Jared Glover: [00:05:56] So it’s interesting. The first bin-picking application we installed was picking hooks out of a bin for a wire and spring company here in Pittsburgh. Very complicated application. The hooks were entangled. They had to be disentangled and then regrasped so you could put the right end into a machine. And it’s a very precise application. And we ended up doing the full integration on that project to get the experience, to know what had to be done, not because we wanted to be an integrator but so we’d eat our own dog food, so to say, and really understand what it was that integrators were going to need from us. But the plan all along and immediately after that, we said, all right, now we’re going to work with integrators. We don’t want to do all of the electrical work, all of the fab work and all of that. We want to provide them with the tools they need and the support, the services as well, to make our software enable these applications without being the integrator. And so what we found is that even with integrators that have lots of capabilities, lots of technical staff that are excellent at programming robots, they are still very happy to have us program the bin-picking part of the whole system . . .
Jared Glover: [00:07:20] . . . and sometimes get involved with end effector design and small hardware, mechanical issues that come up with the whole system, again because there’s so much interplay between the different parts of the system. For a bin-picking application, you really want the technology provider like us to solve the whole application, which involves mechanical and software components. Now the next stage of our evolution, though, is going to be taking what we’ve learned in solving these whole applications for every single install with our integrator partners and providing the same tools we use to do all the configuration and programming and end effector design, providing those as well to our integrator partners so that they can start to do the entire programming and configuration on their own. But so far, again — just the whole practice of eating your own dog food — we wanted to get really good at doing that ourselves and make sure that our tools are very robust and easy to use before we try to get our partners to do all that heavy lifting. But that’s the evolution that we’re in the process of.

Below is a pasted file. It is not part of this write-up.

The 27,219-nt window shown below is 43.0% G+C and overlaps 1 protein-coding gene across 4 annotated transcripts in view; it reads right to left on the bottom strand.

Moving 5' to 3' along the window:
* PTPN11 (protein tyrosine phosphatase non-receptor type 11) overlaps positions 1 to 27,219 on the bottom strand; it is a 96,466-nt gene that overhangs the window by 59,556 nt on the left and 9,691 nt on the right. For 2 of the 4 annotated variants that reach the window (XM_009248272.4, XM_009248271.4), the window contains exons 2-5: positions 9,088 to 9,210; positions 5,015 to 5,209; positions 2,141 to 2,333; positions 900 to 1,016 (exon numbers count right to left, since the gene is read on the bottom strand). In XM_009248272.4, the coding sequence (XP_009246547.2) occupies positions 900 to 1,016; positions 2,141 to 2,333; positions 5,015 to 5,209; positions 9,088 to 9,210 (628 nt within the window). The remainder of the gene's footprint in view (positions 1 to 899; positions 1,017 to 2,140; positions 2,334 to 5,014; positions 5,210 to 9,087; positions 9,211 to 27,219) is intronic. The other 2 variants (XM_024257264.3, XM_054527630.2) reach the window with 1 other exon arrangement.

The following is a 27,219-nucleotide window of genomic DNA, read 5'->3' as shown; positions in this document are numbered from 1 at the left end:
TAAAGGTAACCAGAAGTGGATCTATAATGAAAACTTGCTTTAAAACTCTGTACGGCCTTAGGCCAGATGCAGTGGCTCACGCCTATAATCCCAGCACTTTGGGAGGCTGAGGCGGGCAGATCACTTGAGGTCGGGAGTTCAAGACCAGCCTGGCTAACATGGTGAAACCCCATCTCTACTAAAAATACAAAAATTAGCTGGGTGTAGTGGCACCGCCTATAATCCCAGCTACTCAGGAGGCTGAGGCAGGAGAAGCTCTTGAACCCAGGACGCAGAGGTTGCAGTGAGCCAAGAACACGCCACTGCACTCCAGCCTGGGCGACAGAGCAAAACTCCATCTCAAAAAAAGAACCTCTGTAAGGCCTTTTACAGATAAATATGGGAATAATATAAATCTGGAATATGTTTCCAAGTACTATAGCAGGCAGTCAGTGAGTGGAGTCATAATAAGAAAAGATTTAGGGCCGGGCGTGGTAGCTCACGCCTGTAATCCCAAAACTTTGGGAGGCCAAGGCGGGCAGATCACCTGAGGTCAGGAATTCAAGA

Jimmy Carroll: [00:08:38] Now I know you also work with some robotics companies. How do you how do you partner with them typically?
Jared Glover: [00:08:45] With robotics companies, it’s more of a sales and marketing partnership typically. So we make joint marketing videos together and advertise on each other’s websites. We’re going to be in one of our robot partner’s booths at Automate in May. Denso. And actually probably in Calvary’s booth as well, one of our integrator partners. But, yeah, it’s mostly a marketing partnership with them. Now that being said, we support many different robot brands, many different camera brands, end effector brands. So our software itself is hardware agnostic, which is useful for the end customer that may have their own preferences or standards. But we definitely work closely with our robot partners on the marketing side.
Jimmy Carroll: [00:09:33] Okay, great. So let me circle back to the initial question before I got a bit sidetracked there. When it comes to CapSen and their approach to bin picking in a cluttered scene, what approach do you take?